Aug 20, 2013 7:25 PM by Akeam Ashford
Last week, U.S. Attorney General Eric Holder proposed a new way to deal with overcrowded prisons, calling for a reduction in harsh sentences for certain non-violent drug related crimes.
Holder's proposal addresses federal prisoners, but what about Louisiana's local and state drug cases?
According to statistics, Louisiana ranks first in incarceration rates, not only in the U.S., but in the entire world. So what are local officials doing to change the state's crowded prison population?
District Attorney Mike Harson says his office allows for leeway when prosecuting non-violent criminals.
"The law actually allows probation on a second offense and, in some cases, on a third offense," says Harson. "The legislature has tried to address the overcrowded population by giving people the opportunity for additional probation that they didn't have 30 years ago."
According to the Louisiana Department of Corrections, in December 2012 there were more than 40,000 drug offenders imprisoned in Louisiana.
Capt. Kip Judice of the Lafayette Parish Sheriff's Office agrees that there needs to be something done about the overcrowded prisons.
"At some point the state of Louisiana and every entity within the criminal justice system has to think, 'Are we doing all we can do? Is the public getting the best bang for that dollar?'" says Judice.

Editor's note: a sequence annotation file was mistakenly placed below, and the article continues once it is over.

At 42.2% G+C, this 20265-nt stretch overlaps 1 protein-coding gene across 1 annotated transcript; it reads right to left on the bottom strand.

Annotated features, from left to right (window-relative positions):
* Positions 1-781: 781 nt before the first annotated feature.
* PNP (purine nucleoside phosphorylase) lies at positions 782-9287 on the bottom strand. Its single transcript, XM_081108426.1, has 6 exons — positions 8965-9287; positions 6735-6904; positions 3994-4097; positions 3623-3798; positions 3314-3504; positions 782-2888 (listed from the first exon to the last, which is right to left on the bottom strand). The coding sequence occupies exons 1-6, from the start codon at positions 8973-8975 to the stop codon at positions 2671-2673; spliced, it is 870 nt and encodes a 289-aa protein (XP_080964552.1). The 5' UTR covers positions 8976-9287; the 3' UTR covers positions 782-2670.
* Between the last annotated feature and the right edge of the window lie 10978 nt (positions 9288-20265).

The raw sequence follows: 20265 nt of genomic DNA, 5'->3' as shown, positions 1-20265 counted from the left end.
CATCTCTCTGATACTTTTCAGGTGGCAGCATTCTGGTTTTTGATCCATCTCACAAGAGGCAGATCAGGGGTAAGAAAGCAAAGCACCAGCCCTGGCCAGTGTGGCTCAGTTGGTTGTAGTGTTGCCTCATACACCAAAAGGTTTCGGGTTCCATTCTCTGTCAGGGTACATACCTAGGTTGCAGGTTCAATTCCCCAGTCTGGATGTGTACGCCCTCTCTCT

Five years ago, Judice says the LPSO began using a common-sense approach to non-violent criminals, looking at previous convictions and charges.
"It's real easy for us to sit here and say, 'Lock them up and throw the key away,' but when you start talking to that specific inmate's mom and dad, then he's a good boy," says Judice.
Holder says the U.S. population has increased by about one-third since 1980, but the federal prison population has grown by 800%.
In Louisiana, the overall population has grown just 10 percent since 1980, but the inmate population has jumped 450 percent.
Lafayette's inmate population is up 660 percent during the same time period.